Arts & Culture Czech Curator Strives to Shatter ‘illusion That Jewish Means Past Tense’

Michaela Hajkova can’t stop thinking about how to “wake people up, wake them from the illusion that Jewish means past tense.” In her mid-30s with huge blue eyes, long black hair and a model-like physique, the Czech curator’s outer beauty complements a steely determination to attract Jewish artists to Prague. In 2002, she founded the Prague Jewish Museum’s series, Jewish Presence in Contemporary Art.

“People were used to something different from the museum, something traditional. But why shouldn’t we also let the Jewish present and all the questioning that goes with it have a voice in Prague?” she said.

The projects Hajkova has promoted over the years — like Czech artist Michael Bielicky’s virtual portal allowing computer-generated interaction with museum-goers in Jerusalem — are a far cry from the traditional Judaica of the museum’s core collection.

Andy Markowitz, an American living in Prague, finds such projects refreshing.

He was particularly inspired by “Layered Histories,” created by Cynthia Beth-Rubin and Robert Gluck, which tells the story of a 13th-century illuminated Torah through mood music and shifting images. Viewers control the images and sound through touch.

“I’m generally not the type to get excited by the phrase ‘interactive multi-media installation,’ but the Marseilles Bible piece moved me in ways I absolutely did not expect,” said Markowitz, who works for an online golf magazine. “It was like being immersed, sound and vision, in a forgotten byway of the Jewish narrative; this is using contemporary media to illuminate the past in the best possible way.”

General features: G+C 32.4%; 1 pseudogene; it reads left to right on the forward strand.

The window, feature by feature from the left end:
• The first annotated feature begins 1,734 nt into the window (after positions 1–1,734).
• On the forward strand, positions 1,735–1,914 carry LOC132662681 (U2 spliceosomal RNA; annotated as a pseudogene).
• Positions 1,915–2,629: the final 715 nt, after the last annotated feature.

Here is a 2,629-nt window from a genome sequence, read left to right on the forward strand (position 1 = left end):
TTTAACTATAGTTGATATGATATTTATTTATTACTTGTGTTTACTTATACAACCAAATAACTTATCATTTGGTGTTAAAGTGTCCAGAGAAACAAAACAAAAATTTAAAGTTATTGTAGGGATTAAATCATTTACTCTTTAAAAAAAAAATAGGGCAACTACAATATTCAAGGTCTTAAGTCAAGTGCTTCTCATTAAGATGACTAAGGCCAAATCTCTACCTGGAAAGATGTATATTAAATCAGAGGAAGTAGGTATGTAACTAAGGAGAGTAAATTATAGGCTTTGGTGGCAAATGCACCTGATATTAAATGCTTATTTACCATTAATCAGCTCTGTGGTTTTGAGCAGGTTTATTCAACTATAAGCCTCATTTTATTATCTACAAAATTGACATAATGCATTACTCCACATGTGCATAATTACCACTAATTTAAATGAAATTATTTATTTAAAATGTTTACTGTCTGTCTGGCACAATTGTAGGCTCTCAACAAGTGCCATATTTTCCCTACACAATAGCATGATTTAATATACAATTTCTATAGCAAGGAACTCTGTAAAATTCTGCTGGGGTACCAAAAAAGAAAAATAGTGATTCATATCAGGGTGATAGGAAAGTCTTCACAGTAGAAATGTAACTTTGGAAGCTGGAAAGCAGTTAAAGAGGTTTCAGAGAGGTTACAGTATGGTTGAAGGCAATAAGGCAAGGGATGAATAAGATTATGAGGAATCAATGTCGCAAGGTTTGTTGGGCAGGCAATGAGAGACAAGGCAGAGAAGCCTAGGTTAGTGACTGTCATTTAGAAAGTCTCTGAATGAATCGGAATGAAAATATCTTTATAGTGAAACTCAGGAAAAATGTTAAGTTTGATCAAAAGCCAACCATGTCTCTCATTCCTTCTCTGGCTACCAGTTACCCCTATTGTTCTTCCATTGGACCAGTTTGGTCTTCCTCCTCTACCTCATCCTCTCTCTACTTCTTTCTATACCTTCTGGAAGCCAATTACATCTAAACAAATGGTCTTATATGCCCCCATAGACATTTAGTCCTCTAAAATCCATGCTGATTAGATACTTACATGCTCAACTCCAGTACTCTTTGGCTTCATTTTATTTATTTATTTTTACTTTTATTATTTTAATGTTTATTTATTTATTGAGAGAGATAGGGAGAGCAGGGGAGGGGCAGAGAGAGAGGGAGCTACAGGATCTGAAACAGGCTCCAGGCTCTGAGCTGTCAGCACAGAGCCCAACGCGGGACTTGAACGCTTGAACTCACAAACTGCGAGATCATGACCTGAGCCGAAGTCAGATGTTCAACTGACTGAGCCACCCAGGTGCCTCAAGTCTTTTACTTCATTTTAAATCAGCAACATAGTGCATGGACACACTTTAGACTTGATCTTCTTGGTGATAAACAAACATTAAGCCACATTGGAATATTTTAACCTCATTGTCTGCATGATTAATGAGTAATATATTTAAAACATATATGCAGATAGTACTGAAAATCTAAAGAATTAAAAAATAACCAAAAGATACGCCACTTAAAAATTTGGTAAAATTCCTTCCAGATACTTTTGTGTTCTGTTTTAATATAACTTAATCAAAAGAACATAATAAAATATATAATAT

Travis Jeppesen, a Prague-based art critic, has attended every exhibition curated by Hajkova over the last three years. “She is light years ahead of everyone else in the Czech art scene,” he said. “Her thinking is rooted in an international rather than a local approach, which is extremely important for the Jewish Museum if it” does not want “to be a relic of a supposedly dead European culture,” he said.

Hajkova is not afraid to choose artists who will cause a little trouble.

A show by Mel Alexenberg, “Cyberangels — Aesthetic Peace Plan for the Middle East,” made the point that Arabs view Israel as an “alien presence that they have continually tried to eliminate through war, terrorism and political action,” according to the show catalog.

This message drew an angry response from at least one audience member at a discussion with Alexenberg.

“I think she was maybe an activist and she kept asking about equality for the Palestinians,” Hajkova said.

Nonetheless, his respectful use of Islamic art patterns and quotations lend Alexenberg’s digital images a complex layer of beauty and provocation.

Hajkova is a do-it-yourself curator who works weekends and nights on installations. In her spare time, Hajkova’s reading can run from the urban humor of Heeb to the feminist observations of Lilith. Her perfect English confuses Czechs, who sometimes think she is American.

Most of the contemporary art Hajkova brings to Prague is displayed in the museum’s Robert Guttman Gallery, entered from a tiny street behind the main building. In contrast to the museum’s traditional visitors, who are in the large part foreign, the gallery draws a hip Czech crowd with an interest in Jewish themes, modern art or both.

The gallery contrasts to the ancient synagogues and twisting gravestones that have long been the museum’s selling point.

“The museum is now a hundred years old and has to move on with the times,” said Petr Brod, a veteran Czech broadcaster, historian and Jewish culture buff.

A Czech man in his early 30s examining the spectacle of the art seems to agree. “We really need more quality modern art here, not just kitsch for tourists” he told his friend as they watched the names of Czech Holocaust victims fly across the ballast. “I don’t really know anything about Jewish stuff, but this is pretty cool.”

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